This publication is presented in honor of Prof. Hidemi Sato on the occasion of his 77th birthday.
Analysis of the contraction of an organelle using its birefringency: the R-fibre of the Ceratium (Dinoflagellate) flagellum*
Article first published online: 2 JAN 2013
© The Author(s) Journal compilation © 2004 International Federation for Cell Biology
Cell Biology International
Volume 28, Issue 5, pages 387–396, May 2004
How to Cite
Sato, H., Greuet, C., Cachon, M. and Cosson, J. (2004), Analysis of the contraction of an organelle using its birefringency: the R-fibre of the Ceratium (Dinoflagellate) flagellum. Cell Biology International, 28: 387–396. doi: 10.1016/j.cellbi.2004.03.007
- Issue published online: 2 JAN 2013
- Article first published online: 2 JAN 2013
- Received 23 September 2003, revised 19 January 2004, accepted 15 March 2004
- Polarizing microscopy;
- Flagellar motility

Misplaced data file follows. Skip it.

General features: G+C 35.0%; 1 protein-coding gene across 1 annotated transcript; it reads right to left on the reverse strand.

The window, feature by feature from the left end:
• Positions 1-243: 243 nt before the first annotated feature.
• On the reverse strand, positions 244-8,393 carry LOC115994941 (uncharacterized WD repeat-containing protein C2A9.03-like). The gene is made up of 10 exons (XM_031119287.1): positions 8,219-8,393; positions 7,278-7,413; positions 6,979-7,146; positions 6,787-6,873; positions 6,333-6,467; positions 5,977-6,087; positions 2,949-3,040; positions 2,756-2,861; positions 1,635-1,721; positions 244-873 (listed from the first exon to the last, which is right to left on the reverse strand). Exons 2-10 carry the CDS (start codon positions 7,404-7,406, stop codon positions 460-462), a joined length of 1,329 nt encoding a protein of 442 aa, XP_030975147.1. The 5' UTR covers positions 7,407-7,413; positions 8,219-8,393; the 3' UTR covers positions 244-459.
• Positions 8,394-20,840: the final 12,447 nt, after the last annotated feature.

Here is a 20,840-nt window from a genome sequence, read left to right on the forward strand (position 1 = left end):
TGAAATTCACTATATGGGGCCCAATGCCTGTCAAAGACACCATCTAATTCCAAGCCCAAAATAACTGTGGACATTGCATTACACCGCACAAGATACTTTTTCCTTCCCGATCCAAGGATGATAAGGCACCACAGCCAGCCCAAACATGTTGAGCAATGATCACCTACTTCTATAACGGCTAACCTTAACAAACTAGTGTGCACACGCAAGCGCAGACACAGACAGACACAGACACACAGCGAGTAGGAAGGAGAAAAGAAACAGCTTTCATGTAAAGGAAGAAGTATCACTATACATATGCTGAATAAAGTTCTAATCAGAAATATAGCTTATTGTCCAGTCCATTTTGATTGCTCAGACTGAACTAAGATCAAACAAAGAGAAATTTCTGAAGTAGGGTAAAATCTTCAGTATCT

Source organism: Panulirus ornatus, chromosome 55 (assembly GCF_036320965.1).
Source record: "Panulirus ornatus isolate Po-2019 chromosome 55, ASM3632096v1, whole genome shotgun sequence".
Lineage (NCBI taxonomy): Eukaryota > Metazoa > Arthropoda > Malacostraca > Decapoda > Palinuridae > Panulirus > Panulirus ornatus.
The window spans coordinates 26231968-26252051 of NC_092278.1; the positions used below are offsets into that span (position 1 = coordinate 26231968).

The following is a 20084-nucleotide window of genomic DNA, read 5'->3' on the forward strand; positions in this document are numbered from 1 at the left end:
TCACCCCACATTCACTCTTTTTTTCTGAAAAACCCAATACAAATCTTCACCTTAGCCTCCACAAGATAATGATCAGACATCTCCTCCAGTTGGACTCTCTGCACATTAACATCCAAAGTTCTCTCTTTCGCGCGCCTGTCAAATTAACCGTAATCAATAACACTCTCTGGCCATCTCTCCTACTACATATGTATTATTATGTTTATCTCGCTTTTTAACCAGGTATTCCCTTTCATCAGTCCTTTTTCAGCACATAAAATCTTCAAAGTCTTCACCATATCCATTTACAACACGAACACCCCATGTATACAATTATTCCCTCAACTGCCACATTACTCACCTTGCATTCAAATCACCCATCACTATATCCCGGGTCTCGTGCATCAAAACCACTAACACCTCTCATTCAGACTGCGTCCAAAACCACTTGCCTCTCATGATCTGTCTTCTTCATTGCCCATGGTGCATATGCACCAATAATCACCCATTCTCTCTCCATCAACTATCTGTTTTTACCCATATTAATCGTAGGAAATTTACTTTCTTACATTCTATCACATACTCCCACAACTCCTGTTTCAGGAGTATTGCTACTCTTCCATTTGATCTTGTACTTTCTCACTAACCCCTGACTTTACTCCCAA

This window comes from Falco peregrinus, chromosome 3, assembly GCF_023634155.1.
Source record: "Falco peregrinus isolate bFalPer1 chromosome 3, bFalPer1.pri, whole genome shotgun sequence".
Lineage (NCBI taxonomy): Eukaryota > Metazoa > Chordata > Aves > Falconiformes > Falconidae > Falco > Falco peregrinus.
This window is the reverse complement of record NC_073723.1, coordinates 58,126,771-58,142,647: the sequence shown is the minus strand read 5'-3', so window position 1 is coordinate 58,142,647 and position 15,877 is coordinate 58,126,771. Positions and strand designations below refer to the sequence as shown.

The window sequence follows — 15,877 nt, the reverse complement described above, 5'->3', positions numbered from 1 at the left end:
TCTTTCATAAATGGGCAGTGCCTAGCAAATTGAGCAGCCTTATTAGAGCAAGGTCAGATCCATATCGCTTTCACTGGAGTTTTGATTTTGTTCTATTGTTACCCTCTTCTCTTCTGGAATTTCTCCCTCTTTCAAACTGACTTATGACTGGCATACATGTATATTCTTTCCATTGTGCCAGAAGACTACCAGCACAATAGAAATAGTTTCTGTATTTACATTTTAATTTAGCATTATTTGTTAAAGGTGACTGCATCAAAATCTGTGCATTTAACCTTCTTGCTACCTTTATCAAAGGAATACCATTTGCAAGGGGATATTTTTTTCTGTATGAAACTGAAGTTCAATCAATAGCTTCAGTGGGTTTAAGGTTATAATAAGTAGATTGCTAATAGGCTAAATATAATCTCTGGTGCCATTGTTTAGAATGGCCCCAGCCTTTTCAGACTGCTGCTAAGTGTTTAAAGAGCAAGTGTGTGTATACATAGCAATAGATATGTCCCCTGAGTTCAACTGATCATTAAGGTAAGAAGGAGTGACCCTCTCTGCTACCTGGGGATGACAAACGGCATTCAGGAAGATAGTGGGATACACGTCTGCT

Some organelles responsible for contraction consist of bundles of 2–4 nm filaments called nanofilaments. Such organelles are present in the longitudinal flagellum of Ceratium (Dinoflagellate): the R-fibre is the motor system for contraction and parallels the axoneme, which is responsible for wave generation. We used a highly sensitive polarization microscope developed by one of the authors to measure the birefringence of these nanofilament bundles during contraction in vivo. Our results show that the R-fibre gives a highly birefringent signal, retarding the polarization to much the same extent irrespective of the direction of polarization. By rotating the axis of the microscope compensator we confirmed that the birefringence is positive, suggesting that the bundles run parallel to the longitudinal axis of the flagellum. Conversely, when the compensator was rotated contrary to the direction of retardation, the bundle appeared dark (except when the organelle was in a fully contracted state). Experiments performed on detergent-treated and ATP-reactivated flagella show that a portion of the flagella regained activity with the addition of ATP in the presence of low Ca2+ concentrations. This demonstrates the ability to reactivate flagellar motility after permeabilization and that axonemal microtubules were not responsible for the strong flagellar birefringence. Combined with complementary data from DIC microscopy of demembranated flagella and electron microscopy, these findings have led to the development of a model of the R-fibre and a comparison with other types of birefringent nanofilament bundles, such as the myoneme of Acantharia.